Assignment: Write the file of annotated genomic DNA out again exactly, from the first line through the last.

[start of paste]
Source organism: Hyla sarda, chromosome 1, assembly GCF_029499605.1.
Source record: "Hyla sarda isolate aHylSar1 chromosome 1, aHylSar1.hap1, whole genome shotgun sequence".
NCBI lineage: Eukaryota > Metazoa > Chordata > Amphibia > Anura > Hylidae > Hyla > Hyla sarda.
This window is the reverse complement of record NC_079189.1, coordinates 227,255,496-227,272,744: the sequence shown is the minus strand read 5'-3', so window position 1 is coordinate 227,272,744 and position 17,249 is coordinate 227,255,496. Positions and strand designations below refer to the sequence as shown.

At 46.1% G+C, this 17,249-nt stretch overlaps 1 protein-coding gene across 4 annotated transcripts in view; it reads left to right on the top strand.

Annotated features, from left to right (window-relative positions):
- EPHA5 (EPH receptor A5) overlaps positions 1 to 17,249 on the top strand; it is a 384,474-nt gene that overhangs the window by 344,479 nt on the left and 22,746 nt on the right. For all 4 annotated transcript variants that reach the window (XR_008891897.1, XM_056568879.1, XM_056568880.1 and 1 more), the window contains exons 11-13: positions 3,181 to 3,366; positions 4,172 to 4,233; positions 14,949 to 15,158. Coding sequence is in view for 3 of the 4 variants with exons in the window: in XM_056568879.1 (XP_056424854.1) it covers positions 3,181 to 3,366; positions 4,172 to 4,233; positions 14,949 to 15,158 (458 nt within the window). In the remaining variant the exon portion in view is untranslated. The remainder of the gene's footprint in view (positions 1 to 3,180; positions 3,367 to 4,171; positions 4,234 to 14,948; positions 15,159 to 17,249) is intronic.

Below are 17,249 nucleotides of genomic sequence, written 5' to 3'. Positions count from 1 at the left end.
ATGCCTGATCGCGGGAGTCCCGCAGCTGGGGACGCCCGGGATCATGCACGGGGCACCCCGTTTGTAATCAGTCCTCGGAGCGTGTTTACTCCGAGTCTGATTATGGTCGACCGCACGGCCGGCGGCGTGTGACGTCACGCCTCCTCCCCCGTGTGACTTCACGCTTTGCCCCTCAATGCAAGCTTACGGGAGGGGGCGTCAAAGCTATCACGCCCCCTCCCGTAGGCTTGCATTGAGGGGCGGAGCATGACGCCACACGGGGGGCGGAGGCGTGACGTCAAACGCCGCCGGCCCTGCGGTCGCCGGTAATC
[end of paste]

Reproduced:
Source organism: Hyla sarda, chromosome 1, assembly GCF_029499605.1.
Source record: "Hyla sarda isolate aHylSar1 chromosome 1, aHylSar1.hap1, whole genome shotgun sequence".
NCBI lineage: Eukaryota > Metazoa > Chordata > Amphibia > Anura > Hylidae > Hyla > Hyla sarda.
This window is the reverse complement of record NC_079189.1, coordinates 227,255,496-227,272,744: the sequence shown is the minus strand read 5'-3', so window position 1 is coordinate 227,272,744 and position 17,249 is coordinate 227,255,496. Positions and strand designations below refer to the sequence as shown.

At 46.1% G+C, this 17,249-nt stretch overlaps 1 protein-coding gene across 4 annotated transcripts in view; it reads left to right on the top strand.

Annotated features, from left to right (window-relative positions):
- EPHA5 (EPH receptor A5) overlaps positions 1 to 17,249 on the top strand; it is a 384,474-nt gene that overhangs the window by 344,479 nt on the left and 22,746 nt on the right. For all 4 annotated transcript variants that reach the window (XR_008891897.1, XM_056568879.1, XM_056568880.1 and 1 more), the window contains exons 11-13: positions 3,181 to 3,366; positions 4,172 to 4,233; positions 14,949 to 15,158. Coding sequence is in view for 3 of the 4 variants with exons in the window: in XM_056568879.1 (XP_056424854.1) it covers positions 3,181 to 3,366; positions 4,172 to 4,233; positions 14,949 to 15,158 (458 nt within the window). In the remaining variant the exon portion in view is untranslated. The remainder of the gene's footprint in view (positions 1 to 3,180; positions 3,367 to 4,171; positions 4,234 to 14,948; positions 15,159 to 17,249) is intronic.

Below are 17,249 nucleotides of genomic sequence, written 5' to 3'. Positions count from 1 at the left end.
ATGCCTGATCGCGGGAGTCCCGCAGCTGGGGACGCCCGGGATCATGCACGGGGCACCCCGTTTGTAATCAGTCCTCGGAGCGTGTTTACTCCGAGTCTGATTATGGTCGACCGCACGGCCGGCGGCGTGTGACGTCACGCCTCCTCCCCCGTGTGACTTCACGCTTTGCCCCTCAATGCAAGCTTACGGGAGGGGGCGTCAAAGCTATCACGCCCCCTCCCGTAGGCTTGCATTGAGGGGCGGAGCATGACGCCACACGGGGGGCGGAGGCGTGACGTCAAACGCCGCCGGCCCTGCGGTCGCCGGTAATC